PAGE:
What you can fit on it are contacts and SMS messages. This is handy when you're changing phones, as you can bring all your contacts with you without needing to re-add everyone.

If you're interested in taking a peek within the card, there are apps that help you manage your SIM card's data. You can use these to browse all the information stored within, which is handy if you're planning to upgrade to a new phone.

Speaking of changing phones...

6. SIM Cards Aren't Tied to One Phone

When you put a SIM card into one phone, it doesn't attach itself to that phone forever. You can take the SIM card out of the phone and put it in a new one, such as when you're upgrading.

There are a few caveats for this. For instance, if your new phone requires a different sized SIM card than your current one, you may need to modify your SIM card or order a new one. And, unfortunately, some phones just won't accept your SIM card at all...

7. You Can Only Use a Specific Carrier's SIM Card on a Locked Phone

When getting into the world of SIM cards, you need to get acquainted with two terms: "locked" and "unlocked." These two terms dictate which SIM cards you can use on a phone.

A "locked" phone can only use SIM cards from specific carriers. You'll usually see locked phones appear when a network carrier teams up with a device manufacturer to give their customers exclusive access to a specific phone. If you insert an incompatible SIM card into a locked phone, it won't work.

On the other hand, an "unlocked" phone allows SIM cards from any provider. This can be a phone created by a manufacturer who does not have an allegiance with any specific network carrier. Mobile phone shops and repair places can also "unlock" a previously locked phone so it accepts any SIM card. They usually sell for more than locked phones.

It's important to note that these terms are different than when you "unlock" your phone's security using a PIN code, pattern, or biometric scan. As such, if you see a phone advertised on the market as "unlocked," it doesn't mean it doesn't come with a lock screen!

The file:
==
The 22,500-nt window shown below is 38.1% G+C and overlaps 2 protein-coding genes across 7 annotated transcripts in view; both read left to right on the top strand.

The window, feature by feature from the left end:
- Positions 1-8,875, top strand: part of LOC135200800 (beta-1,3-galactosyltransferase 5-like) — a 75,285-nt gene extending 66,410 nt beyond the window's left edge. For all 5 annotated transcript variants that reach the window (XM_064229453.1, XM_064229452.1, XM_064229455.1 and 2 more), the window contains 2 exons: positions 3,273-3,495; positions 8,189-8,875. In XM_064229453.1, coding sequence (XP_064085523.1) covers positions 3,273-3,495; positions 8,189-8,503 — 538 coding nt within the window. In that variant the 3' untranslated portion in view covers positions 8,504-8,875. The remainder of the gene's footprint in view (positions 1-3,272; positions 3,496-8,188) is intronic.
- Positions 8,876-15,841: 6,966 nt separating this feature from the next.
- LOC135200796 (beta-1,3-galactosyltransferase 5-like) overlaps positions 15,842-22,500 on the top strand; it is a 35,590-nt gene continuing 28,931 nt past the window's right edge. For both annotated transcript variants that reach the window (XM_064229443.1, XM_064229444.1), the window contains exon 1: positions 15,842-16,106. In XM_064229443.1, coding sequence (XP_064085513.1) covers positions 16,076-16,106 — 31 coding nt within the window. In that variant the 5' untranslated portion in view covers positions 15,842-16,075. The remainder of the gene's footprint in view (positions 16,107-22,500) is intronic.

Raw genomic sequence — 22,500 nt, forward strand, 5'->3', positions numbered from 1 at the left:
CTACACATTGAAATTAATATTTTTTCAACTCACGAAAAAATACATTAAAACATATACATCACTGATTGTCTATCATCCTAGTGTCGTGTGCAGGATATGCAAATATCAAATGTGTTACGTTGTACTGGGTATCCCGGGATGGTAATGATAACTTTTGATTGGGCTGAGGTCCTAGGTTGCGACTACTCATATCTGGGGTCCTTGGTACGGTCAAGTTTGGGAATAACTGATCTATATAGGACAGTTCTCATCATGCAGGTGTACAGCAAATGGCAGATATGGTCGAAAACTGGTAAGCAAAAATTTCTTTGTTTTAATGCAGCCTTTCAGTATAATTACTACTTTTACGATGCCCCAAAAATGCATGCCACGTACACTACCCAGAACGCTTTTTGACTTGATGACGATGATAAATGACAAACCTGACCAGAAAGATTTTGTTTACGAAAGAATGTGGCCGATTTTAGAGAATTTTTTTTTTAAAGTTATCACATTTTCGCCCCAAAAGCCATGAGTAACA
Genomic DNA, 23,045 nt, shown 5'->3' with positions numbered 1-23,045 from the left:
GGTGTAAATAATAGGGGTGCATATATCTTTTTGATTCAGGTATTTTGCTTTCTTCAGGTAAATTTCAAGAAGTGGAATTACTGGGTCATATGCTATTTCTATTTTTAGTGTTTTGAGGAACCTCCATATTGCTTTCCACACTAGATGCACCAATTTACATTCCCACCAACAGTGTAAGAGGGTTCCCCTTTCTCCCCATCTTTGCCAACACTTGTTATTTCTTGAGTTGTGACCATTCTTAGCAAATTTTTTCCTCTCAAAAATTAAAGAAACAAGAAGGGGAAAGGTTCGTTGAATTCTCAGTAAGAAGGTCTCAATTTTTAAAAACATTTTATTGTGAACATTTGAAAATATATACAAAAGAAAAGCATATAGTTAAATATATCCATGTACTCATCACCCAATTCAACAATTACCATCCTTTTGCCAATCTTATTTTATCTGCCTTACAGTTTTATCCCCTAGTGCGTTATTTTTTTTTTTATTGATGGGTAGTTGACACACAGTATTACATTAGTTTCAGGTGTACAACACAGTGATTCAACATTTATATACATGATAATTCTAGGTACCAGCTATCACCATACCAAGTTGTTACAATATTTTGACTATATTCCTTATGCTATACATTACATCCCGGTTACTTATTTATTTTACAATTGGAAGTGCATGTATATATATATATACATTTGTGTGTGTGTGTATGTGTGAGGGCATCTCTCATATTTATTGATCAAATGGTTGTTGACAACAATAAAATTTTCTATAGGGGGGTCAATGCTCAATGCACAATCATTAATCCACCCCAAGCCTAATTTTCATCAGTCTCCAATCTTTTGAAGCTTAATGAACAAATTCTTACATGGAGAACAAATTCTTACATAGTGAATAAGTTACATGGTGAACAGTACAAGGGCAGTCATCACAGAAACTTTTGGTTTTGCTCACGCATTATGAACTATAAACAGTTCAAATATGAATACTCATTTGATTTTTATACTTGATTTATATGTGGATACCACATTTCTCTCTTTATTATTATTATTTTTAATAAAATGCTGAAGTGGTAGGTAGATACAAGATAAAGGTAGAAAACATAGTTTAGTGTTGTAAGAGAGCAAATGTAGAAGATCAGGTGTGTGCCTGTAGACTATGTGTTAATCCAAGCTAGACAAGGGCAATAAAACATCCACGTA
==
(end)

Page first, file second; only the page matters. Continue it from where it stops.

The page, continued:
Related: How to SIM Unlock Your Android Smartphone or Tablet

8. You Can Likely Use Your SIM Card Abroad (but You May Not Want To)

SIMs from different countriesImage Credit: Oleksiy Mark/Shutterstock.com

Some data providers allow what's called "data roaming" when you go overseas. This is when your cellular company strikes a deal with other companies abroad so that your SIM card can use their network.

However, before you rush off on holiday with your phone in your pocket, double-check your carrier's roaming charges. Some companies will add a pretty hefty price on using data abroad, meaning you can't use your phone as you would back home. And some countries may be more expensive to roam within than others.

If you want to save some money, it may be worth getting a SIM card when you arrive at your destination. That way, you'll pay the same rate as the citizens do.

You'll have a different number as a result, but it will make communication within the country a lot easier. Plus, if you have a dual-SIM, you can keep your current SIM in case someone wants to talk to you, and add the foreign SIM as your second one.

SIM Cards Made Simple

SIM cards can be confusing at first, but they're not as complex as you may first think. Now you know what SIM cards do, the sizes they come in, and how to use them.

About The Author


Simon Batt (701 Articles Published)

A Computer Science BSc graduate with a deep passion for all things security. After working for an indie game studio, he found his passion for writing and decided to use his skill set to write about all things tech.